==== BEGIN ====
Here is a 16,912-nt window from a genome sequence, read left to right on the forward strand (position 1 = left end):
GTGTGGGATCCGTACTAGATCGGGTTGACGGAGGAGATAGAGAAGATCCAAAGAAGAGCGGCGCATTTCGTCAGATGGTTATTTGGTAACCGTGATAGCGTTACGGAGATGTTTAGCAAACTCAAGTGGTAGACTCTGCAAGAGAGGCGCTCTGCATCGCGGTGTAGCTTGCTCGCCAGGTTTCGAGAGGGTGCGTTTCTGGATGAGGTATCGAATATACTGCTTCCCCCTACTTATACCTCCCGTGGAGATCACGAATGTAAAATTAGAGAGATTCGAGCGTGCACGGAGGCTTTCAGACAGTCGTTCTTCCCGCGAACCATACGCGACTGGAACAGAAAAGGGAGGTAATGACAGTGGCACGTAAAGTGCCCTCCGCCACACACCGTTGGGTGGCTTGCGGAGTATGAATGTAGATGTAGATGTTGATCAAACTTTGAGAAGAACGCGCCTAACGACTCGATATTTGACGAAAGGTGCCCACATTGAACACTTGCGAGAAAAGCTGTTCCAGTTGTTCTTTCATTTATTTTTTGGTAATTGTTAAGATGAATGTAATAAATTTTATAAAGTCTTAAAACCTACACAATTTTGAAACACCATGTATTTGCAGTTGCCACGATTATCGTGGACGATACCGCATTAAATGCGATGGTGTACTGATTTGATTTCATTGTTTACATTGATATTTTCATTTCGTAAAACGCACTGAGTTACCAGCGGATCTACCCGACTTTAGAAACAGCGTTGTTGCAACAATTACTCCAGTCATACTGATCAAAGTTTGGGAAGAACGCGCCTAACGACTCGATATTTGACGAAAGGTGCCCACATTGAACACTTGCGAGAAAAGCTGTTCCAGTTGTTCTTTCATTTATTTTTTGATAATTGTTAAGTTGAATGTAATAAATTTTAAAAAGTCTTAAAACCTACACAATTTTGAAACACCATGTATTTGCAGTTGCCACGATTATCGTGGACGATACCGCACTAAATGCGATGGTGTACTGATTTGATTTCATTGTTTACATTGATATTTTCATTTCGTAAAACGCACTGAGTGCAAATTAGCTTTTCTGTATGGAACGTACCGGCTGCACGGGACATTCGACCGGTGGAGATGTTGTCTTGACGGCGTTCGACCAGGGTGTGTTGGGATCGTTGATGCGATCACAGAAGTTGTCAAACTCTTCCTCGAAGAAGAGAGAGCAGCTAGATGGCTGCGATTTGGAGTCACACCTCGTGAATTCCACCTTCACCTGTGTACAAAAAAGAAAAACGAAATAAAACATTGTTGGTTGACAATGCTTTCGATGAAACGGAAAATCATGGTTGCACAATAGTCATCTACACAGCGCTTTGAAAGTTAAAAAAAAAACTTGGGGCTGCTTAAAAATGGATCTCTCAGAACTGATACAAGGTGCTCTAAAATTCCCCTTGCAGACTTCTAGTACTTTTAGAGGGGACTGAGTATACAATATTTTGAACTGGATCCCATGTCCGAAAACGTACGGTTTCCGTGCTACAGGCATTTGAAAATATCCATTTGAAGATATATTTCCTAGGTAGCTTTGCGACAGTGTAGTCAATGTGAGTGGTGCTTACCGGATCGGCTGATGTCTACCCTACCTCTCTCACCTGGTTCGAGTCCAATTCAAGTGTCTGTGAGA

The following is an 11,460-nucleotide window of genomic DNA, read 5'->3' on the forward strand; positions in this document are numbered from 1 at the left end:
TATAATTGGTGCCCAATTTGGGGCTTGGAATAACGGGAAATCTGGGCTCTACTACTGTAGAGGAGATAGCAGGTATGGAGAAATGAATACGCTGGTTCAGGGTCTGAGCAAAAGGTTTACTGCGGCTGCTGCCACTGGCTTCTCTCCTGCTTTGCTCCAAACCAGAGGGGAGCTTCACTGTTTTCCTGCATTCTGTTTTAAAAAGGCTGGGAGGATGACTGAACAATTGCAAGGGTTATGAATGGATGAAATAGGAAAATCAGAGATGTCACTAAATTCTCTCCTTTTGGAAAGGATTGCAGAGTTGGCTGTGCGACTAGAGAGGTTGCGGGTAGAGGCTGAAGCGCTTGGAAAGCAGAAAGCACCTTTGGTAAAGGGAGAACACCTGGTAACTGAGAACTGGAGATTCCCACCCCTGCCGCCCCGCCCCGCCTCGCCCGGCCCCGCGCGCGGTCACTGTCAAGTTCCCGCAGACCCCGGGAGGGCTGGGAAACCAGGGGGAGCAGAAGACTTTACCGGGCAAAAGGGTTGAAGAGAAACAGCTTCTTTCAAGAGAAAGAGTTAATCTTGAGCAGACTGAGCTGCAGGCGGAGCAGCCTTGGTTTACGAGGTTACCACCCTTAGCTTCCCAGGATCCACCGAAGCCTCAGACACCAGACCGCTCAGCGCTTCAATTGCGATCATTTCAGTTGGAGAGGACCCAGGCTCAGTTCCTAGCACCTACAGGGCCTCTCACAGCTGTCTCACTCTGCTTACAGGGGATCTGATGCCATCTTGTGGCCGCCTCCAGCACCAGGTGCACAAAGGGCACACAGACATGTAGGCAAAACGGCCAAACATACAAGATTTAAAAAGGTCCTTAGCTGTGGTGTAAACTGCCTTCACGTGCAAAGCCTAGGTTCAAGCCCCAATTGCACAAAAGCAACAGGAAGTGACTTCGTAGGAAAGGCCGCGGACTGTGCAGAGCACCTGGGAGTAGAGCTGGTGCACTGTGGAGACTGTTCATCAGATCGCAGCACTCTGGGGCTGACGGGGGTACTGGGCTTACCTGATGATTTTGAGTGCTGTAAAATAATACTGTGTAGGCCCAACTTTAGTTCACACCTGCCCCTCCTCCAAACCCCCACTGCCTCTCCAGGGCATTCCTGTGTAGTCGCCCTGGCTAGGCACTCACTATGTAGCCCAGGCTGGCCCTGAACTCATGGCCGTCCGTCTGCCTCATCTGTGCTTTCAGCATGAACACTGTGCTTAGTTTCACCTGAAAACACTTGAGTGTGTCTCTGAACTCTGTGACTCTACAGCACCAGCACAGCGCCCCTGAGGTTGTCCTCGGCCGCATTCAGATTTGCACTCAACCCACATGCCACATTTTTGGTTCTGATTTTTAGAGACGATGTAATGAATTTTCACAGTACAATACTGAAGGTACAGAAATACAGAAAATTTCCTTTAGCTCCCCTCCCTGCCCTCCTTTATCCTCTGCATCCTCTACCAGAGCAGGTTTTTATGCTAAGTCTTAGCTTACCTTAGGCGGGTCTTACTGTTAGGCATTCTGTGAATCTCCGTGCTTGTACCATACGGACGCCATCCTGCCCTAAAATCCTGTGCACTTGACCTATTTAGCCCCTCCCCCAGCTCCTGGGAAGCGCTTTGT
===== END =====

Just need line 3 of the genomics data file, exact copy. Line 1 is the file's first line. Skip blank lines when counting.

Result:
The following is an 11,460-nucleotide window of genomic DNA, read 5'->3' on the forward strand; positions in this document are numbered from 1 at the left end: